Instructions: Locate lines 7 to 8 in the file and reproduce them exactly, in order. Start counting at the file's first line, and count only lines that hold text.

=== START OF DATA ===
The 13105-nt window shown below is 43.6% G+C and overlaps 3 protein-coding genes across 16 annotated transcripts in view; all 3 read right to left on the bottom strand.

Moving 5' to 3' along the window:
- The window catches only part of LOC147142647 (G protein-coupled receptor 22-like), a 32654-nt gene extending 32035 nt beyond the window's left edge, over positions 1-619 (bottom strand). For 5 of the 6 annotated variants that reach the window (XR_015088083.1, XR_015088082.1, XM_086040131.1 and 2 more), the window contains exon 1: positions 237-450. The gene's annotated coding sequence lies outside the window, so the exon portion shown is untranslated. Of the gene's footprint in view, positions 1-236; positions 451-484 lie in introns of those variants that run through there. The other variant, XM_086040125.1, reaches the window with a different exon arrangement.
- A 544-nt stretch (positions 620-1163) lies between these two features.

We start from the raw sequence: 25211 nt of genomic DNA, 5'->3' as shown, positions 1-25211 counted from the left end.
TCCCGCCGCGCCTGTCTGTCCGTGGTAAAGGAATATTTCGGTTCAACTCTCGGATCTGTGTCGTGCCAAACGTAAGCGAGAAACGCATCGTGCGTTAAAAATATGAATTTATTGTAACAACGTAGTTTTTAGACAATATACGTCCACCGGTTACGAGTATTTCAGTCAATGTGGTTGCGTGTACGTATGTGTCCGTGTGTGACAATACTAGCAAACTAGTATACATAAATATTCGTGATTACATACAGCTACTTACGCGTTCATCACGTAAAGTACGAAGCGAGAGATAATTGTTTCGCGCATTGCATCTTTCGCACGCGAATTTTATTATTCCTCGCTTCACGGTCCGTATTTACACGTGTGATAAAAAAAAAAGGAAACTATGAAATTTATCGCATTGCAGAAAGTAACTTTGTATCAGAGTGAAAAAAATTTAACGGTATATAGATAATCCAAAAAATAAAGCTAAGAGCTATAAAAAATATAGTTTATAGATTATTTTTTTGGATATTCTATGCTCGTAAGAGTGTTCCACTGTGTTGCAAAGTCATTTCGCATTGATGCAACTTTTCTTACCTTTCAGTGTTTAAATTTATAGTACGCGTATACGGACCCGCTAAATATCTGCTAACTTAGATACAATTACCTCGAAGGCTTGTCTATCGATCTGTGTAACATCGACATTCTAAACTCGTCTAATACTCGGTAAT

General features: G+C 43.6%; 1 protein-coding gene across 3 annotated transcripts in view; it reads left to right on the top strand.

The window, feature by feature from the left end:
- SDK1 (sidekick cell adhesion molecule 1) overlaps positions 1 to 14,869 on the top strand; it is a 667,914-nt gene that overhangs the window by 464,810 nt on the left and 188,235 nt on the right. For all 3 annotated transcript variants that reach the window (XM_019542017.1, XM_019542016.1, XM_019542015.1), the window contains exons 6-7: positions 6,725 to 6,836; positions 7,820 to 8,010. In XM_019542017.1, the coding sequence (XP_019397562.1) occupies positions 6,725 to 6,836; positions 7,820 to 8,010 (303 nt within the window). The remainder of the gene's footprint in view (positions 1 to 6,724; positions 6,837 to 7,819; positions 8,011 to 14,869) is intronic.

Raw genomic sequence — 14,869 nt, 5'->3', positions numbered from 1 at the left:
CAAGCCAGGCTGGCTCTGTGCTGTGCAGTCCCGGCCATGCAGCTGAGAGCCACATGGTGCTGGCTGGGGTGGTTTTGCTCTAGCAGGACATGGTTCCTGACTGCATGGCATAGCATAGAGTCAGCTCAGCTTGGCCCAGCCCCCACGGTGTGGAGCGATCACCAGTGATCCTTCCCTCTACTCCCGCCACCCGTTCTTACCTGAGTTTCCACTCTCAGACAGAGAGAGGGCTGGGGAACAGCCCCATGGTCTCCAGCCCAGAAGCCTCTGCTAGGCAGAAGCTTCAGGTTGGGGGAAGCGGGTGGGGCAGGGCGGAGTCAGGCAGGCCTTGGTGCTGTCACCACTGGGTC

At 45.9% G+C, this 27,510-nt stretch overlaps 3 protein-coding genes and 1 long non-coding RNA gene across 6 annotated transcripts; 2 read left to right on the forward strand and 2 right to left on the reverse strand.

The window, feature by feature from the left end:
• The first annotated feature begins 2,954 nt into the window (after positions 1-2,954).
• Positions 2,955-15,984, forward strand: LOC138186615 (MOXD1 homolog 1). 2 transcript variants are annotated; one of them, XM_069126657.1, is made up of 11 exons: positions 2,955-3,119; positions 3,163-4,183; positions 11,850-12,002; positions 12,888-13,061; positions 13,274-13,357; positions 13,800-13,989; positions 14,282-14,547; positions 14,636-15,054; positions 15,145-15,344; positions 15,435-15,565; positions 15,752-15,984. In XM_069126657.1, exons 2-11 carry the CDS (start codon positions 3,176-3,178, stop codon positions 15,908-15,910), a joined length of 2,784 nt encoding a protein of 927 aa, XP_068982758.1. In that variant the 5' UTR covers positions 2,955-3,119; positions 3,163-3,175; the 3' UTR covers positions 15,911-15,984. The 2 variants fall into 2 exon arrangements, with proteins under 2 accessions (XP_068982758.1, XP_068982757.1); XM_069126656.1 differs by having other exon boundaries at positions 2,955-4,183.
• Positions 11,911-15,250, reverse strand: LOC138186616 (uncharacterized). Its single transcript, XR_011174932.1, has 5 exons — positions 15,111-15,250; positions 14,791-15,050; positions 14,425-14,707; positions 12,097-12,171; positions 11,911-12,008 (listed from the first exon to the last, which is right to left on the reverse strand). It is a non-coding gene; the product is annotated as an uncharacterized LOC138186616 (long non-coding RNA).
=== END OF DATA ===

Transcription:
General features: G+C 43.6%; 1 protein-coding gene across 3 annotated transcripts in view; it reads left to right on the top strand.

The window, feature by feature from the left end: